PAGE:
The IEASM also conducted an electronic survey and an excavation campaign in the Portus Magnus in Alexandria Bay. On the secondary branch of the royal island of Antirhodos, we have resumed excavations on the remains of the important structure that had been already identified as a sanctuary to the goddess Isis. The archaeological material, discovered in a disturbed environment, suggests its destruction in the 1st century AD. Bronze coins of Cleopatra VII and gold coins of Augustus were brought to light, associated with a rock crystal head of a man, most probably dating back from the late 1st century BC or early 1st century AD.

We also discovered two ancient shipwrecks in the port of Antirhodos: one is about 7 meters in length and beautifully preserved; the other much bigger, judging from the size of the timber sections uncovered during the test excavation. The remains still have to be studied before we have more detailed information on them. In the south-eastern Poseidium area, surveys and excavations were conducted to complete our topography of this part of the Royal Quarters. In parallel, along the modern Corniche, we were interested in an area buried under a thick layer of sediments (more than 2 metres) close to the ancient coast line of the Portus Magnus. It revealed architectural elements of limestone and pink granite, including an altar, as well as beautiful terra sigillata pottery dating from the 1st century AD and lead seals.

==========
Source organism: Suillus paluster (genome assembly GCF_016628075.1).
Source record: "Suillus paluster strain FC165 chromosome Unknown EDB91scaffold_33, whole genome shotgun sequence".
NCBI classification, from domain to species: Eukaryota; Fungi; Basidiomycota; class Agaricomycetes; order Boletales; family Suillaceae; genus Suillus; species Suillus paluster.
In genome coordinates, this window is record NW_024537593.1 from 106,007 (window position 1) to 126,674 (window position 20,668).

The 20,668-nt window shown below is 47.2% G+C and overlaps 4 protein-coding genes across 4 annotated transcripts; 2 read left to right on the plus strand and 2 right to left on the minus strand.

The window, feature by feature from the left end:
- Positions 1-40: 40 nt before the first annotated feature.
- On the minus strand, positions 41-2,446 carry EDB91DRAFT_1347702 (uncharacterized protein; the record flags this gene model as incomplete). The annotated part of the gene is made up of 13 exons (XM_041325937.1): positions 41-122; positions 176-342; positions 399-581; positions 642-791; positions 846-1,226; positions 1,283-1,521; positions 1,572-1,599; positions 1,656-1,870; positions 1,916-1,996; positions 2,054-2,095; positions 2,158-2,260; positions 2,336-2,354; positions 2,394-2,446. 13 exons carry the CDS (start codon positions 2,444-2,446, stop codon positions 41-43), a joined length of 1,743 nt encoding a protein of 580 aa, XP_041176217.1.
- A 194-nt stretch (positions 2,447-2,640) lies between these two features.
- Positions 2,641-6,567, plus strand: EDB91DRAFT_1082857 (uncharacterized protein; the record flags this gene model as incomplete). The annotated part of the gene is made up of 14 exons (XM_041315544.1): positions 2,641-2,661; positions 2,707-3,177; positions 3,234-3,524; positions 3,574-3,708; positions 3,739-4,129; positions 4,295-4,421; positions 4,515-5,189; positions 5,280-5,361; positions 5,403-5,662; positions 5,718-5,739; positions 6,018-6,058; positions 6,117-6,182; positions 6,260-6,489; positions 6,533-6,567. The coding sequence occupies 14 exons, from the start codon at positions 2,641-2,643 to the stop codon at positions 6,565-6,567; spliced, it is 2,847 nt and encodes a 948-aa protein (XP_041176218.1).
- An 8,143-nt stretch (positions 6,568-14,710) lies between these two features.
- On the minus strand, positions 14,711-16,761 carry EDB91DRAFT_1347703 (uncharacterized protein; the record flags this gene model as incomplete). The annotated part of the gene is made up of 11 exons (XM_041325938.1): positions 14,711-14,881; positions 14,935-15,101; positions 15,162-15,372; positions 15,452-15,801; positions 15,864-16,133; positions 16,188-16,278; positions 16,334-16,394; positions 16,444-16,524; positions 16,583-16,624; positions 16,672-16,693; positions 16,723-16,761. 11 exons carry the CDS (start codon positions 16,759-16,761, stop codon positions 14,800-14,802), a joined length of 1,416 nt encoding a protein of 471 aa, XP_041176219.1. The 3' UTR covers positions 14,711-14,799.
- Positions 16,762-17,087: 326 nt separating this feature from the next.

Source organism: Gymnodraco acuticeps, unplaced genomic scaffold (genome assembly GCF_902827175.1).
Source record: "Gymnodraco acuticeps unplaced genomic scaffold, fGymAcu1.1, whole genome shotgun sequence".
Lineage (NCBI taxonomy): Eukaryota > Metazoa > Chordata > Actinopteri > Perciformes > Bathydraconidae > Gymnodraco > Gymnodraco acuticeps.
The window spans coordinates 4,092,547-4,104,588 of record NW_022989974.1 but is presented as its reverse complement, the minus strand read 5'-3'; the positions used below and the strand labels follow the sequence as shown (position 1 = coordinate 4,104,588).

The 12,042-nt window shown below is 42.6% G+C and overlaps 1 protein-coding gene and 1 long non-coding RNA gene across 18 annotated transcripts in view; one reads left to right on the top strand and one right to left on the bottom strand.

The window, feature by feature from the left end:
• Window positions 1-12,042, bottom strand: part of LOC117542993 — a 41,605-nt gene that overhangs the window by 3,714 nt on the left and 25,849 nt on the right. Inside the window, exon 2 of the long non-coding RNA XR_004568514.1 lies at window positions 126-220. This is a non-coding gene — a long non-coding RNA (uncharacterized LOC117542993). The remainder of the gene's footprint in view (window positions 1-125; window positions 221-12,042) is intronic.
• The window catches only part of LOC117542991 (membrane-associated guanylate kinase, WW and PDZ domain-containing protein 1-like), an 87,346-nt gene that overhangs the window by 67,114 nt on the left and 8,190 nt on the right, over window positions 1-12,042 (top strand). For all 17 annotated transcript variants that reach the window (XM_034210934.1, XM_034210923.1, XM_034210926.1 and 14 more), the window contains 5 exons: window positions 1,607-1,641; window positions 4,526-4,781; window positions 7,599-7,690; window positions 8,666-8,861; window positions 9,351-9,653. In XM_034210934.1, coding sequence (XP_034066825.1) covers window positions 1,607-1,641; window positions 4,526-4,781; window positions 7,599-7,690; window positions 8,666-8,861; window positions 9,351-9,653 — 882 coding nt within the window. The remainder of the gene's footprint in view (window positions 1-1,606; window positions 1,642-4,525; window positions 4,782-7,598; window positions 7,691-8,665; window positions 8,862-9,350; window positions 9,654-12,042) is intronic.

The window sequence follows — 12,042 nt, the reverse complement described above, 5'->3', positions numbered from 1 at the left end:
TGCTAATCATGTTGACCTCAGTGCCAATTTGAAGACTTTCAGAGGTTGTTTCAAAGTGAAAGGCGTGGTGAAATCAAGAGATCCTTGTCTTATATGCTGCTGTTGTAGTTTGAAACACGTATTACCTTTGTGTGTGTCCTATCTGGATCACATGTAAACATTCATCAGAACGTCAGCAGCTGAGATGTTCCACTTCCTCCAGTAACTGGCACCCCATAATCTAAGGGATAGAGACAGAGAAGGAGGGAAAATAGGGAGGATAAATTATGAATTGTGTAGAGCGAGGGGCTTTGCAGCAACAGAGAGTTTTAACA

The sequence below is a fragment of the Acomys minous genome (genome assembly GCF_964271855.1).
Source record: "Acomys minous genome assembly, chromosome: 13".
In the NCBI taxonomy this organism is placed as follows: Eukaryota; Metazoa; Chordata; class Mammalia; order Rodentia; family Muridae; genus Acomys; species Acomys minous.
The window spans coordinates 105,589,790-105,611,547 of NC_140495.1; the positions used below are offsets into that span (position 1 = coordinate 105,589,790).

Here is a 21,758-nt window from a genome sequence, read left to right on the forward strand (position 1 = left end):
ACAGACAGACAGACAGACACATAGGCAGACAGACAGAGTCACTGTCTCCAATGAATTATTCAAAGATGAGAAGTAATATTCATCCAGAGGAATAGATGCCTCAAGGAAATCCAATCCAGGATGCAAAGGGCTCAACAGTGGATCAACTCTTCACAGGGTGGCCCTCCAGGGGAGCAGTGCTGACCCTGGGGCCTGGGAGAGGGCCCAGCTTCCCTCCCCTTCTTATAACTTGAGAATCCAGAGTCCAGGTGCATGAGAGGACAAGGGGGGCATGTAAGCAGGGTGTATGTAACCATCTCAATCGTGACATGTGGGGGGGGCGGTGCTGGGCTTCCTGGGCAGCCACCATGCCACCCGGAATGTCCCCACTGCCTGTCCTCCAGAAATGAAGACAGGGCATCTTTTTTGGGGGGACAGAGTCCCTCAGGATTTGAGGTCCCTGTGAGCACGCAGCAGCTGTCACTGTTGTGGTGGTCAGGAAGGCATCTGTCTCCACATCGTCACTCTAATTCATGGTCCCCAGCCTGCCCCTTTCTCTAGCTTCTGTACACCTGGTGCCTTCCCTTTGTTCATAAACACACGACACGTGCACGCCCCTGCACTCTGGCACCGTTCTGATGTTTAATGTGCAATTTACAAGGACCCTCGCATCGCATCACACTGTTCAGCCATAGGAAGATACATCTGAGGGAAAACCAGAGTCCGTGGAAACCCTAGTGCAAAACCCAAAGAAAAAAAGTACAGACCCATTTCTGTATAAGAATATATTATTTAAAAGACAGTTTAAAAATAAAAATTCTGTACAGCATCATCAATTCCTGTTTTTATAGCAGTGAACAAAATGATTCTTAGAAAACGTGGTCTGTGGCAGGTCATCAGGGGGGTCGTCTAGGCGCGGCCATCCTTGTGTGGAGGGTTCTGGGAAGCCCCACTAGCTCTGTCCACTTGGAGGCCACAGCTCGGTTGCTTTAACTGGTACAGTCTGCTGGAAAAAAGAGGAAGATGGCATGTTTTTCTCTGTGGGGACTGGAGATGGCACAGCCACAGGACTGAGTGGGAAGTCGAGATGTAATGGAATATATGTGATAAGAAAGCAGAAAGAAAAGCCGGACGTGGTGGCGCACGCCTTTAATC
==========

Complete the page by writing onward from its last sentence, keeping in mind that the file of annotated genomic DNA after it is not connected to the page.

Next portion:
We hope that the upcoming mission will allows us to discover, thanks to the information gathered from the 2017 electronic survey, new elements complementing and further refining our understanding of the submerged Portus Magnus of Alexandria and the sunken cities of Thonis-Heracleion and Canopus.

Exhibition opening in St. Louis

The Saint Louis Art Museum is presenting Sunken Cities: Egypt’s Lost Worlds, the exhibition showcasing finds from Thonis-Heracleion and Canopus and focusing also on the cult of the “Master of the underworld” and the celebrations of the “Mysteries of Osiris”. The North American premiere of "Sunken Cities" is the most significant exhibition of ancient Egyptian art undertaken in St. Louis in more than 50 years.

“Sunken Cities” is on view for an extended, six-month run. The exhibition recently was successfully shown at the Museum Rietberg in Zurich (Osiris – Das versunkene Geheimnis Ägyptens), the British Museum in London and the Institut du Monde Arabe in Paris (Osiris, Mystères engloutis d’Égypte).